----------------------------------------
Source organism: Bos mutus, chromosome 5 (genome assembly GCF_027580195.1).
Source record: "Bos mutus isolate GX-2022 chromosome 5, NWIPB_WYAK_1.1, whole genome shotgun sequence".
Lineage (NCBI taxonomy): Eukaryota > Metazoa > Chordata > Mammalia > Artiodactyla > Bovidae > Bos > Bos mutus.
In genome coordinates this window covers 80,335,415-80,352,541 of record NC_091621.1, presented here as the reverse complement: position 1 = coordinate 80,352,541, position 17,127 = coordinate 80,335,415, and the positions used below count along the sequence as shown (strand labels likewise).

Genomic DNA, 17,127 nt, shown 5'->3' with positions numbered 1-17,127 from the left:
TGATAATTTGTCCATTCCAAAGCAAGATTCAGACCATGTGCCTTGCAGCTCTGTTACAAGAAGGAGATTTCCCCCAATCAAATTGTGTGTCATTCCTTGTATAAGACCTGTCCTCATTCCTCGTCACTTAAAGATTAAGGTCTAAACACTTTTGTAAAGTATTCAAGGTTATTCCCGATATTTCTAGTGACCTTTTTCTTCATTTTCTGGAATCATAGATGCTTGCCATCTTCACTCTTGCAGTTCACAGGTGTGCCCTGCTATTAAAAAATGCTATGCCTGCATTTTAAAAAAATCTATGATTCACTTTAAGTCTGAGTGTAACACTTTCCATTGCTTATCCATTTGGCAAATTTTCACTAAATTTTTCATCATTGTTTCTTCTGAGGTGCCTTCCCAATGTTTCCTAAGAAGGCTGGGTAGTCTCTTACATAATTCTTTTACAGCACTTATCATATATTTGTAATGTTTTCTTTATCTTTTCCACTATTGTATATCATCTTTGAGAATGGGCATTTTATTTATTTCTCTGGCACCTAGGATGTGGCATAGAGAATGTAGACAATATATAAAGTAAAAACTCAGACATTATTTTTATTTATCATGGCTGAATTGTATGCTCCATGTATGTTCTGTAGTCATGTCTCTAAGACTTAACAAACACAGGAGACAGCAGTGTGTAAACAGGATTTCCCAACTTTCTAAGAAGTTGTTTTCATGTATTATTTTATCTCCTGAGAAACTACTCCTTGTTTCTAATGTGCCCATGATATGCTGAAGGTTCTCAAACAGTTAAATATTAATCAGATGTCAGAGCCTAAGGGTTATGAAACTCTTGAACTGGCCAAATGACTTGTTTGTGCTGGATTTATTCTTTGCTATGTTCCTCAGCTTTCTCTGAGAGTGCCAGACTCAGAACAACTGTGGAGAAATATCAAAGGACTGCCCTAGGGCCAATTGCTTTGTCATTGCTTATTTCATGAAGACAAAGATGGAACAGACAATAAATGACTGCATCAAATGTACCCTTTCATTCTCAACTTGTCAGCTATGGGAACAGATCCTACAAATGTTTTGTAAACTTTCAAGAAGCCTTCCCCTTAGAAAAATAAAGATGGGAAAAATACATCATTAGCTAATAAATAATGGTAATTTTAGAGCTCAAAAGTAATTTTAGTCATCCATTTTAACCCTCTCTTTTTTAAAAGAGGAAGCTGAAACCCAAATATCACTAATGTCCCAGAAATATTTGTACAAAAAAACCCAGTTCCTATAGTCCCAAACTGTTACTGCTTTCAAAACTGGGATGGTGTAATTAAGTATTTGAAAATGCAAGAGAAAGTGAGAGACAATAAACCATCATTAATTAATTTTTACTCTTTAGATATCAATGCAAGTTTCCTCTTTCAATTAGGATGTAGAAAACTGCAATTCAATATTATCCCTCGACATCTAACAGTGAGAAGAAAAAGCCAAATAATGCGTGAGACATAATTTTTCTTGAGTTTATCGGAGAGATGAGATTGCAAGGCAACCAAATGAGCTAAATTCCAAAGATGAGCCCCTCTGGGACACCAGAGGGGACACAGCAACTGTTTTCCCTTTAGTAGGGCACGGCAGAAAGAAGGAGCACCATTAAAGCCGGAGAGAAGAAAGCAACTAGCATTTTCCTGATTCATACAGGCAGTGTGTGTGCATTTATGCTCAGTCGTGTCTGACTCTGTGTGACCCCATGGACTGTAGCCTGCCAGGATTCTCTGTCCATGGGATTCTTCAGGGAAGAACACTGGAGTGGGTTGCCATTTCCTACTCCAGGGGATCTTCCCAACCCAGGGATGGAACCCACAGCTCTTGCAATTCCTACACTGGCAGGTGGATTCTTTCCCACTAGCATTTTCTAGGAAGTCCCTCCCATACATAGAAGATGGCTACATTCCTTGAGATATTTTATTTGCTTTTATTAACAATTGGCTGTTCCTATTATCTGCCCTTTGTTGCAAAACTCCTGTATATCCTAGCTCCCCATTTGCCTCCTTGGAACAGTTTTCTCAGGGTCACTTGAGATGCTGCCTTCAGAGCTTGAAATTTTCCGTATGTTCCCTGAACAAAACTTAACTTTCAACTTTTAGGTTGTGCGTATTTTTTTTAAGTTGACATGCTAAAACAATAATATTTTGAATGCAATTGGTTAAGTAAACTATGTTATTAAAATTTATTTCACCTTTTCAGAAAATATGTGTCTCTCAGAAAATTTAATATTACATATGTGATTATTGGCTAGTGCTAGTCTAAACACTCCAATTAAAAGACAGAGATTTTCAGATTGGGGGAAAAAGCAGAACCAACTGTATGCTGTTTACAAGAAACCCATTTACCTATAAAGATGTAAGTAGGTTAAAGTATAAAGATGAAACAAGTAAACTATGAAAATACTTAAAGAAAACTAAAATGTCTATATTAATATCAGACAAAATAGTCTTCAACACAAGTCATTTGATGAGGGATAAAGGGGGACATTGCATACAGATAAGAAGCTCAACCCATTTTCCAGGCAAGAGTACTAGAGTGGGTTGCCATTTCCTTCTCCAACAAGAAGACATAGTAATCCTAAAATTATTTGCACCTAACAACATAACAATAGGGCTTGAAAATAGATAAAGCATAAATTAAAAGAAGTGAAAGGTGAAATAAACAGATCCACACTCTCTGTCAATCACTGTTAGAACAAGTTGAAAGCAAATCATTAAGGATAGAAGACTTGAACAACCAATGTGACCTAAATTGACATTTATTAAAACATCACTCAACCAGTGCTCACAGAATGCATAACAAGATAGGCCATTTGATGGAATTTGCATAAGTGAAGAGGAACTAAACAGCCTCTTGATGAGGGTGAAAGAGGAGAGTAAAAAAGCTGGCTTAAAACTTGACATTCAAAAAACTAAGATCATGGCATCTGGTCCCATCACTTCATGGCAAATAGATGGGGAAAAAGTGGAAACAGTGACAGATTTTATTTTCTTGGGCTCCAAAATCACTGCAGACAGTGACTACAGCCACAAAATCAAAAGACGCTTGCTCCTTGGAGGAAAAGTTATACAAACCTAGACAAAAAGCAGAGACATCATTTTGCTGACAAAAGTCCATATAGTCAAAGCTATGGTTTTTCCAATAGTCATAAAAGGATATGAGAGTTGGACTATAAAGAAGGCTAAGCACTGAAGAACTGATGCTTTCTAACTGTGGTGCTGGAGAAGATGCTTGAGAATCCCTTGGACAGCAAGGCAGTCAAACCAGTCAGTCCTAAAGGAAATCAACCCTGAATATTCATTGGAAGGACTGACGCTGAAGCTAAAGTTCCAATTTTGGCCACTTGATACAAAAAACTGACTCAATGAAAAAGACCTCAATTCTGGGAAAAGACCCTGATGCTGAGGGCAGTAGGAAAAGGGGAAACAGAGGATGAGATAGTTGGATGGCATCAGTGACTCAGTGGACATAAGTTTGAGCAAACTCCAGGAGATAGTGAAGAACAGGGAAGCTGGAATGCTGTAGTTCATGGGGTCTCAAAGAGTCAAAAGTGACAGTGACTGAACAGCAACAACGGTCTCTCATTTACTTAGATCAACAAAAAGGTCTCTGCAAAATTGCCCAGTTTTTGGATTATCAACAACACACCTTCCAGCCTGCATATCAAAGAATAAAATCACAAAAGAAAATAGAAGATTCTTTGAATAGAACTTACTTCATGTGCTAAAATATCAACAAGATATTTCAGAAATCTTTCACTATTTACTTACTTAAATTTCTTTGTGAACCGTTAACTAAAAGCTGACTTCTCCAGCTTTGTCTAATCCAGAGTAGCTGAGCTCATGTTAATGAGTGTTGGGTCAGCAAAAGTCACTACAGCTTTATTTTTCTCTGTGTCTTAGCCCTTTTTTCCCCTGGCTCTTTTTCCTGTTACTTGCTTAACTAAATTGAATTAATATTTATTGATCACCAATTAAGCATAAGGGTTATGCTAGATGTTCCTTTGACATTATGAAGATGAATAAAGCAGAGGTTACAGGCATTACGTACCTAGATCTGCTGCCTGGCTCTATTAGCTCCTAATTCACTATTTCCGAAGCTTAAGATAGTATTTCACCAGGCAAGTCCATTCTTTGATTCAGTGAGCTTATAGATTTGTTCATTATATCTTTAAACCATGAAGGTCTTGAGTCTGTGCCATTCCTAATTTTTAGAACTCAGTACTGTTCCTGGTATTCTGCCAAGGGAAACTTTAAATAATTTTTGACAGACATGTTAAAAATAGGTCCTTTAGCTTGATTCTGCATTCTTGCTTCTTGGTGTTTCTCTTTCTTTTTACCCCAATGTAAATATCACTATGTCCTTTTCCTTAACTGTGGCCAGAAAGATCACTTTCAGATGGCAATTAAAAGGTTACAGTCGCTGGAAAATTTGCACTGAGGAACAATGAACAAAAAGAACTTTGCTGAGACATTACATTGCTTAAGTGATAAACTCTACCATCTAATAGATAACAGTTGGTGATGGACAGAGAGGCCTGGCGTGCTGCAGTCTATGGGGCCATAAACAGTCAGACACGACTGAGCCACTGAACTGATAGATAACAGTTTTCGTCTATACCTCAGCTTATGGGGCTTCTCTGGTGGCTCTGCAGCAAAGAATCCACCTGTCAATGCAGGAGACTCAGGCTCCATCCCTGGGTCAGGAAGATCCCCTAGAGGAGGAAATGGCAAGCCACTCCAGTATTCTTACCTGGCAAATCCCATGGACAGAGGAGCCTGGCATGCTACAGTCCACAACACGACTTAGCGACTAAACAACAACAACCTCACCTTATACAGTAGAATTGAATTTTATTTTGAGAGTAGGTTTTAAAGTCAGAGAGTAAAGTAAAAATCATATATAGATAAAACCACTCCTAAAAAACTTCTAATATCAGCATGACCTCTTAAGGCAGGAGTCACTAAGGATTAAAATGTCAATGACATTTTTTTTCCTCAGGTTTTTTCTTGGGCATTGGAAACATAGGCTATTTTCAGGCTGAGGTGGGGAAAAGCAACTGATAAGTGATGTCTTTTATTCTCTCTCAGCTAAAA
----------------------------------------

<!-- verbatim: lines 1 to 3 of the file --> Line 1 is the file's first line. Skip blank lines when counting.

Source organism: Bos mutus, chromosome 5 (genome assembly GCF_027580195.1).
Source record: "Bos mutus isolate GX-2022 chromosome 5, NWIPB_WYAK_1.1, whole genome shotgun sequence".
Lineage (NCBI taxonomy): Eukaryota > Metazoa > Chordata > Mammalia > Artiodactyla > Bovidae > Bos > Bos mutus.